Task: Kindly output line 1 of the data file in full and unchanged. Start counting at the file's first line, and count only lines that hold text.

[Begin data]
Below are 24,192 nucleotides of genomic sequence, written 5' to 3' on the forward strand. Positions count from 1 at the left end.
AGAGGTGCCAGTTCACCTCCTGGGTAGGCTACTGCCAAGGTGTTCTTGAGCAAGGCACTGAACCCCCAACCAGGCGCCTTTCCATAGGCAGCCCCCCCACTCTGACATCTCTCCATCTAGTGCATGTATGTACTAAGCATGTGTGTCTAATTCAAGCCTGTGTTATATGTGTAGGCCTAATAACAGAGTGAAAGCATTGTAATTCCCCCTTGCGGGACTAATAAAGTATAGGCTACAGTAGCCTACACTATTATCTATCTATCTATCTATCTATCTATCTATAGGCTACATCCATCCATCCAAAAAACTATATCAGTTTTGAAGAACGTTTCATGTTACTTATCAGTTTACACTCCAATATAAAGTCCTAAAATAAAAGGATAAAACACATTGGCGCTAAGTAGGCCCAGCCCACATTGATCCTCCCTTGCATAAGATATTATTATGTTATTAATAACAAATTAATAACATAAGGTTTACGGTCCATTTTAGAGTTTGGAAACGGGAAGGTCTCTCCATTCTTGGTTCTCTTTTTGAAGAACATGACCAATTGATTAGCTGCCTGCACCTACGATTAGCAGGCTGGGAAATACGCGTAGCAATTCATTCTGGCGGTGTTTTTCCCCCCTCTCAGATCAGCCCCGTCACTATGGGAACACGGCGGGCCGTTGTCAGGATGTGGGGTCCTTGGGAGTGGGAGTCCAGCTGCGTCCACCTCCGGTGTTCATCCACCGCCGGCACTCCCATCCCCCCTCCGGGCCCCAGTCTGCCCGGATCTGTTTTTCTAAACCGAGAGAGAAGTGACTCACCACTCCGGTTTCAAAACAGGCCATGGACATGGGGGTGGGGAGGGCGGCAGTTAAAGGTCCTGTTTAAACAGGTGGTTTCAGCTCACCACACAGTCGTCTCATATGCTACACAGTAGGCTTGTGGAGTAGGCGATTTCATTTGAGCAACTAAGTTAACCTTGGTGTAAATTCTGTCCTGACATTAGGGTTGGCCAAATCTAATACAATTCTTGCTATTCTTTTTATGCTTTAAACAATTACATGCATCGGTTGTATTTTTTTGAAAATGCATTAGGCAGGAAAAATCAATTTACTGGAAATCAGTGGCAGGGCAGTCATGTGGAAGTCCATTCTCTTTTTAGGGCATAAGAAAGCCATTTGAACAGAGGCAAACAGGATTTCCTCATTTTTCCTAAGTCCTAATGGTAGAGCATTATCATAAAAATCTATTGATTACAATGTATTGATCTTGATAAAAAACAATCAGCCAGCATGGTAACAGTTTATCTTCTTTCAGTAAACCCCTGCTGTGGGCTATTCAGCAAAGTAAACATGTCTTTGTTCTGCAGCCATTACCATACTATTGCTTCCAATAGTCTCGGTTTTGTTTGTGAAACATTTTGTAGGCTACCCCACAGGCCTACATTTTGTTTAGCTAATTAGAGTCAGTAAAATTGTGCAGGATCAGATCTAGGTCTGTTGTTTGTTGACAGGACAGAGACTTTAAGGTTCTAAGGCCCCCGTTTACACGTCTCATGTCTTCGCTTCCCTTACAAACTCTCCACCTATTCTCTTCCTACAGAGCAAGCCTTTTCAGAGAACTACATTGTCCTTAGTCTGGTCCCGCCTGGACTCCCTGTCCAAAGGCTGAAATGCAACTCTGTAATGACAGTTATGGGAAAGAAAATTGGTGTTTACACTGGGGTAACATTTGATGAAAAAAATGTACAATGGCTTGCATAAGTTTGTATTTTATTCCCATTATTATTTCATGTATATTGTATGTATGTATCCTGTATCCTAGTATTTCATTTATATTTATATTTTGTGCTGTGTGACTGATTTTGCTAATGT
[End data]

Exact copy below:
Below are 24,192 nucleotides of genomic sequence, written 5' to 3' on the forward strand. Positions count from 1 at the left end.